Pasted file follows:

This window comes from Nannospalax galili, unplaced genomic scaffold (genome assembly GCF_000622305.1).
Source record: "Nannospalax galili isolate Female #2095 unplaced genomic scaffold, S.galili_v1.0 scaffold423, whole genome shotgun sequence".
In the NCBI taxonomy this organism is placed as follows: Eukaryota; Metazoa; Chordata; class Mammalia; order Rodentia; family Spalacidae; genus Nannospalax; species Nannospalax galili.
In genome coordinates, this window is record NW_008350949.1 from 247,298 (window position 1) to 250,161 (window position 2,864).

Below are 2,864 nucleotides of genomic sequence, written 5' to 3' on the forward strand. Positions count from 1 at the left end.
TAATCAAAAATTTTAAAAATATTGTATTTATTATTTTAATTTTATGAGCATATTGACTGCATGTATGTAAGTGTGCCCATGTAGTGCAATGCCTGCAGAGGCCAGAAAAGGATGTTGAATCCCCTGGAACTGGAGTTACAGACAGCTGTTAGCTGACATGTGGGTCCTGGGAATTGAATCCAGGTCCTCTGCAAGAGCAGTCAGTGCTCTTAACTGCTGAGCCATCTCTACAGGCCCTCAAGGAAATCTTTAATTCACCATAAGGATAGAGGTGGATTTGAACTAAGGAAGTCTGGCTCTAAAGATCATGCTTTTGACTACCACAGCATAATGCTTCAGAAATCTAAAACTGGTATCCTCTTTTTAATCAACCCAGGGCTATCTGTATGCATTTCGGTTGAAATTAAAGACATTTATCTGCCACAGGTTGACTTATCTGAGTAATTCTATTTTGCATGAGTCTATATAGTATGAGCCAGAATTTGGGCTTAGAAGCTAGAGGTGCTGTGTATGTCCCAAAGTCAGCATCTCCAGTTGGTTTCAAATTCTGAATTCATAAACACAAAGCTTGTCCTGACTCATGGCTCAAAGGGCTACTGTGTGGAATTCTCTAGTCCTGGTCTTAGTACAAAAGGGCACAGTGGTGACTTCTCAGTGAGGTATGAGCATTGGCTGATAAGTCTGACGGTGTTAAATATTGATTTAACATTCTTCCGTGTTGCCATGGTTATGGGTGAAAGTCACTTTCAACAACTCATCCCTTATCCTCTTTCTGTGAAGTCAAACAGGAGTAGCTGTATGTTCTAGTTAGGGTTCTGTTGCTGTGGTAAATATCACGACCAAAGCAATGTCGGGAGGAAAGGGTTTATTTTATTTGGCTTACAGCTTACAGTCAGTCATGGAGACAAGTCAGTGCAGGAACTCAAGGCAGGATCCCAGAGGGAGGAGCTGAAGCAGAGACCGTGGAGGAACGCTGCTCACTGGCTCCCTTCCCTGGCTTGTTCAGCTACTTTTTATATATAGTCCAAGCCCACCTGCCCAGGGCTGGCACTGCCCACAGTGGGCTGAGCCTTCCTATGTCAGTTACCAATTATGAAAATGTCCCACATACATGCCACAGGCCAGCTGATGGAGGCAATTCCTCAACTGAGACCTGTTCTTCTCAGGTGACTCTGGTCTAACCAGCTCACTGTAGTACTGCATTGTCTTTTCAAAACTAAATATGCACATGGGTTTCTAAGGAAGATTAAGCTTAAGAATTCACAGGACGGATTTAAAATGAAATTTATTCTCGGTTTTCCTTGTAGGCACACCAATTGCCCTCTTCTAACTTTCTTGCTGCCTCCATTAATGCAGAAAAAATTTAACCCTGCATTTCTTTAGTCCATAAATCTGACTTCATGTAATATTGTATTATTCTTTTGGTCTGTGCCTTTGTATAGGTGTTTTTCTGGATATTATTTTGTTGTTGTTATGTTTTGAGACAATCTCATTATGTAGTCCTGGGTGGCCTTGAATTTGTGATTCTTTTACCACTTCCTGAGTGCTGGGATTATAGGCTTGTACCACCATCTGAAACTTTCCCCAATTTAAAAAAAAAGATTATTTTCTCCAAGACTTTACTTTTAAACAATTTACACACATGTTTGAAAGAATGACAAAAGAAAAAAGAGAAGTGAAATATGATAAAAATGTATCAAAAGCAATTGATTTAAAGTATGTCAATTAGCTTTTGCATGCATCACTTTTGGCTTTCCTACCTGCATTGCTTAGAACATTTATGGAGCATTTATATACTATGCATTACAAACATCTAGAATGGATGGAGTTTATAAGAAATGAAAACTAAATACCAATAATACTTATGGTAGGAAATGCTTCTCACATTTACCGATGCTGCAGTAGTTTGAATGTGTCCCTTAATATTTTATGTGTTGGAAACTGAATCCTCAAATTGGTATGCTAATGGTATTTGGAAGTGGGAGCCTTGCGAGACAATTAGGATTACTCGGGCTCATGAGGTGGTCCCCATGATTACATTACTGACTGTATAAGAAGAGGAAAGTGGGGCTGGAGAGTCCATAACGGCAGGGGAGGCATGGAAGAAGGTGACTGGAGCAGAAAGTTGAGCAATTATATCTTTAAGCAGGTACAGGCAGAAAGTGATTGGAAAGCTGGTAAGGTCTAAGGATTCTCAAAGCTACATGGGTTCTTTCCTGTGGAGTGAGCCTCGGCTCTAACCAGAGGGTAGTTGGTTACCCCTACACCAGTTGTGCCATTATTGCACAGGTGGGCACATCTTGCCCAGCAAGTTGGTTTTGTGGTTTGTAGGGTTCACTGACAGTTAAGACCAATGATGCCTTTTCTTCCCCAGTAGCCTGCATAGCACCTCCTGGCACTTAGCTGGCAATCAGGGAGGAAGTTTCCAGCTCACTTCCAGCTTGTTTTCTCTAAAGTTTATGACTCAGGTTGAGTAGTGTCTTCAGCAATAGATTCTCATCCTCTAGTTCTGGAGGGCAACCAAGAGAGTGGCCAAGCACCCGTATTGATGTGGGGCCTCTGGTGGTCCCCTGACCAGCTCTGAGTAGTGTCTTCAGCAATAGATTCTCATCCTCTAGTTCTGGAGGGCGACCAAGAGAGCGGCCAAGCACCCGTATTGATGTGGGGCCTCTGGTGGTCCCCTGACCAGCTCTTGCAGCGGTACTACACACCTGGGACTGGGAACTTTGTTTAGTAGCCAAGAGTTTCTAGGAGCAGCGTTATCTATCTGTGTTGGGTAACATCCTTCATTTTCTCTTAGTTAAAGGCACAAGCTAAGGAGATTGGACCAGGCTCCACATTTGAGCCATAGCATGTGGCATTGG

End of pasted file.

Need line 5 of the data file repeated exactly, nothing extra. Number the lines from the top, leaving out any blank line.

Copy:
Below are 2,864 nucleotides of genomic sequence, written 5' to 3' on the forward strand. Positions count from 1 at the left end.